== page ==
The Peninsula Symphony began its season last weekend with a concert featuring two famous masterworks written for love and friendship. I heard Saturday’s performance at Flint Center in Cupertino.

The two works were Robert Schumann’s Concerto in A Minor, written as a present for his pianist wife, Clara, and Edward Elgar’s “Enigma Variations.” The individual variations are portraits of Elgar himself, his wife and a dozen of their friends, formed of musical depictions of their conversation, their music-making or, in one case, the friend’s dog falling into a stream.

Music director Mitchell Sardou Klein led the variations as if they were a suite of separate movements, connecting them only in a few places, such as in the harmonic drop at the end of the “W.N.” movement that makes the succeeding “Nimrod” so poignant. This individualistic interpretation was enhanced by a screen at the side of the stage, on which was projected, sequentially, photos of the subjects with thumbnail write-ups of their characters.

A good performance of the “Enigma” was within this non-professional orchestra’s competence. Each portrait was strikingly distinct, which is what Elgar wanted. The most challenging parts, but also the most successful, were the dolce viola and cello melodies in “Ysobel” and “B.G.N.” The finale, in which Elgar depicts himself, made a good dramatic close.

The orchestra was equally fine, light and perky, in the Schumann Piano Concerto. The soloist was a slightly-built young man named Conrad Tao, 22, deeply focused on his music. Especially in the Intermezzo movement, he played quietly, almost hesitantly, exchanging phrases with the orchestra like a pair of chamber music players. It made for an intimate portrait of Robert and Clara’s bond and their mutual respect.

Tao demonstrated another mode of playing with his dazzling encore, “Caténaires” by the uncompromising modernist Elliott Carter. It was determinedly extroverted: loud, fast and brittle. Tao found a rough but definite flow in the jagged rhythms of this unlikely bonbon.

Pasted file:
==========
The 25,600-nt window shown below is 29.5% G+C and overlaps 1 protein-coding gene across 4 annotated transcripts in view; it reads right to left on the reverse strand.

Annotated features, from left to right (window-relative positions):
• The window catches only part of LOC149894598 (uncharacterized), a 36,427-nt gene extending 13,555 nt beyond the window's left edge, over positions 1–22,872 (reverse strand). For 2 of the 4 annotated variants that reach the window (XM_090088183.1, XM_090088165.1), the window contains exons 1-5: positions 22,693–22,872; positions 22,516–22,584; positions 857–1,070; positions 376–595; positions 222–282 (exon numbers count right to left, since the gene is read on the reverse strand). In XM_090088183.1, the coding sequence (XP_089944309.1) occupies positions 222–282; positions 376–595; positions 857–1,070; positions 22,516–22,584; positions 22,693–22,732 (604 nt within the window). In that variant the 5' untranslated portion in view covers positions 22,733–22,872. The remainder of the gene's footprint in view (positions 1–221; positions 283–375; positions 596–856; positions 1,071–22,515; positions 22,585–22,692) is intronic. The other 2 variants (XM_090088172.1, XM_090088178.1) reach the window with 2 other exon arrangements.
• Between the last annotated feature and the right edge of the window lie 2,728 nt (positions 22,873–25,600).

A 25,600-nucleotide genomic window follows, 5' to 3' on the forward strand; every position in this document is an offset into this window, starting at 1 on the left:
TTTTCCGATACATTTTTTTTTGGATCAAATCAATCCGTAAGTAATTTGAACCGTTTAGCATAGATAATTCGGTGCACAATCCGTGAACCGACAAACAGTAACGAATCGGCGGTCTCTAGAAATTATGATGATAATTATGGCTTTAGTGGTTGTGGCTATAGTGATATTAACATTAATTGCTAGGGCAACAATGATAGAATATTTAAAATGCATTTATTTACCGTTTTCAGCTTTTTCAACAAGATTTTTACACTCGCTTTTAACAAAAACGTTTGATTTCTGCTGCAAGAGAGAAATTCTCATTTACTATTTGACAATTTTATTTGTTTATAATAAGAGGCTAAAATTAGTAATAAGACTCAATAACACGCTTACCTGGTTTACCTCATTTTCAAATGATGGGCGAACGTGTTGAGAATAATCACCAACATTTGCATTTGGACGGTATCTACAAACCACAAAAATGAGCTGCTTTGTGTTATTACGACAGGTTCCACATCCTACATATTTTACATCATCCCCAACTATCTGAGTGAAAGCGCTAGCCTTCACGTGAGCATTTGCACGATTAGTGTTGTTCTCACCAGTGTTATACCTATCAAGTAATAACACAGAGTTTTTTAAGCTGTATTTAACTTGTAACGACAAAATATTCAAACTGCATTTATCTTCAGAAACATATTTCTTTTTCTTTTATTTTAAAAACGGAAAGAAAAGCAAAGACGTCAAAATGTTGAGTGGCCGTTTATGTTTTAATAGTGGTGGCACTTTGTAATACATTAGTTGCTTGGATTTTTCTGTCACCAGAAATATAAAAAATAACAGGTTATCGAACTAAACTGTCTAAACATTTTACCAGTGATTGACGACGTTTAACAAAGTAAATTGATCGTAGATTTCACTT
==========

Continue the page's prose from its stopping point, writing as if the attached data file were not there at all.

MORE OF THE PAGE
Two shorter works filled out the program. The concert’s “symphonic surprise” was Elgar’s brief “Civic Fanfare” for Hereford, England, one of his few late-period works, which concludes with a cheerful arrangement of “God Save the King.” The evening began with the orchestra’s new assistant conductor, Chad Goodman, leading “Early Light” by Carolyn Bremer. This is the first entry in the orchestra’s commitment to play a work by a living American female composer at each concert this season.

Bremer, who directs the conservatory school at Long Beach State, is best-known for this one short work. It was inspired by hearing “The Star-Spangled Banner” played before a baseball game — thus the title, which is of course a quote from the anthem’s lyrics — but any melodic inspiration is thoroughly transmogrified. It’s a brightly lit piece, full of bouncy triplets, featuring plenty of winds and brass, in the spirit of upbeat American nationalism by Aaron Copland or Henry Cowell. Bremer’s music sounds eager for the baseball game to start, so too bad the World Series had just ended. Wait till next year.

The Peninsula Symphony’s next program, to be held Jan. 20-21 in the less usual venues of the Fox Theatre in Redwood City and the Heritage Theatre in Campbell, will be a jazz-oriented program featuring local favorites the St. Michael Trio as soloists. The concert’s female composer will be the well-known and popular Gwyneth Walker. The evening will also feature works by Claude Bolling and Astor Piazzolla, plus popular music ranging from W.C. Handy to Stevie Wonder.

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